By Halil Gürhanlı
April 7, 2016
With the refugee deal with EU, the regime in Turkey earns the silence of its European critics as the country proceeds towards complete authoritarianism. The EU leaders get to have their cake and eat it too, outsourcing gate-keeping while maintaining the moral upper-hand. However, this is a joint “achievement” gained at the expense of millions of Syrian refugees. It tarnishes EU’s status as a normative power. Meanwhile, Turkey is also a loser, as it will not be politically and financially compensated for carrying the refugee burden.
By Halil Gürhanlı (vol. 7, no. 23 of the Turkey Analyst)
The Turkish government continues to refuse to grant Syrians who have taken shelter in Turkey refugee status in line with international principles. The Temporary Protection Directive, adopted on October 22, 2014, provides a comparatively more solid legal status for ‘temporarily protected’ Syrians, but it still falls short of granting the refugees their rights in legal terms. The new legislation effectively accords unlimited freedom to the government agencies to decide over the lives and future of two million Syrian refugees. This effectively means that the refugees will have to dance to the Turkish government’s tune if they wish to remain at a relatively safe distance from the horrors of civil war.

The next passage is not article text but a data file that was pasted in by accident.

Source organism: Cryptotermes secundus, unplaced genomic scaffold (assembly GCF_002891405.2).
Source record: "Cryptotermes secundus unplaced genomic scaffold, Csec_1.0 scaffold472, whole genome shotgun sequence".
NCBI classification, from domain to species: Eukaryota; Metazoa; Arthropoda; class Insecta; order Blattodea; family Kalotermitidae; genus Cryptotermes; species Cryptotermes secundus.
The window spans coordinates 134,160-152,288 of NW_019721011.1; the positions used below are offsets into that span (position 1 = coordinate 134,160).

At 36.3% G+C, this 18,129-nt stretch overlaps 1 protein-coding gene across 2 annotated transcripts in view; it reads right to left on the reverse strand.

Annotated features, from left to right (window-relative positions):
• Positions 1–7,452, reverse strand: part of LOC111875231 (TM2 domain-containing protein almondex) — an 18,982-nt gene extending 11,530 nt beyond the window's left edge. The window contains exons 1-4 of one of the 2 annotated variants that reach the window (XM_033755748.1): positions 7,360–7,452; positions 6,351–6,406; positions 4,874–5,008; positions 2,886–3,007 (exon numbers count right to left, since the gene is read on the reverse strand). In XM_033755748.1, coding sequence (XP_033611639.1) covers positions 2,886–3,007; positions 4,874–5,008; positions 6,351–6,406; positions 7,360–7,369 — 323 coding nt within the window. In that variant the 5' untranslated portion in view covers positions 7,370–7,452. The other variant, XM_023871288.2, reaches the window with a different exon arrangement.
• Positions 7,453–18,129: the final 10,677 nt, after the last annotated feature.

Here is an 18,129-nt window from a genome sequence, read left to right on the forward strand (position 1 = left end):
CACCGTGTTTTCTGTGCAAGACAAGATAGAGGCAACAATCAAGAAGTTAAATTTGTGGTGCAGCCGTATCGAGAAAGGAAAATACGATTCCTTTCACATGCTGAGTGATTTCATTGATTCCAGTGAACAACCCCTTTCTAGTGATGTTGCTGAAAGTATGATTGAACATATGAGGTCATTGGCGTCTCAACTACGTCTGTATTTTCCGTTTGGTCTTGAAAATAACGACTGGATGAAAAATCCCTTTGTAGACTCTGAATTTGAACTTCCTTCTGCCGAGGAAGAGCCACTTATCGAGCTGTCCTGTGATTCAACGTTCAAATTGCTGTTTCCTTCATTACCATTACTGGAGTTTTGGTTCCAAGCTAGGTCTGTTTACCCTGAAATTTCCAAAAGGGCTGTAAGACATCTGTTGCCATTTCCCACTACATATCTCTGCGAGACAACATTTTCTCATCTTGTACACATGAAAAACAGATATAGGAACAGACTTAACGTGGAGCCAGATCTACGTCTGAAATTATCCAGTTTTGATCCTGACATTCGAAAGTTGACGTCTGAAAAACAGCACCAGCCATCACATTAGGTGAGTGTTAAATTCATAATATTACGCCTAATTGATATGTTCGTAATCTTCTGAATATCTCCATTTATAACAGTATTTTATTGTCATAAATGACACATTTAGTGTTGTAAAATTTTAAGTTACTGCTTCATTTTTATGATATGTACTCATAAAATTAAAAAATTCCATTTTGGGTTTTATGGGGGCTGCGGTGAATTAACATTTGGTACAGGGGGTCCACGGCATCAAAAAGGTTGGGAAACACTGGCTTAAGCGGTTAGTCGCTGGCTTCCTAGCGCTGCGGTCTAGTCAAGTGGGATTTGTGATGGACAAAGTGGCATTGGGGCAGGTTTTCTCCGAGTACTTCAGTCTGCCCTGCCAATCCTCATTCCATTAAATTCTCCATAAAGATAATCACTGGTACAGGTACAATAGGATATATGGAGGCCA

By Jesper Åkesson (vol. 7, no. 15 of the Turkey Analyst)
The regions of Turkey that border Syria need external support, both from the Turkish government and from the international community, as these parts of the country have come to bear a disproportionally large burden of the refugees fleeing Syria. Public services need to be expanded and ways need to be found to stimulate the local economy. Ultimately, the Syrian civil war will continue to negatively affect Turkey until its resolution – but measures can and should be taken to alleviate the pressure on those hardest hit by this crisis, lest tensions grow further among locals and refugees in Turkey.
The Turkey Analyst is a publication of the Central Asia-Caucasus Institute & Silk Road Studies Joint Center, designed to bring authoritative analysis and news on the rapidly developing domestic and foreign policy issues in Turkey. It includes topical analysis, as well as a summary of the Turkish media debate.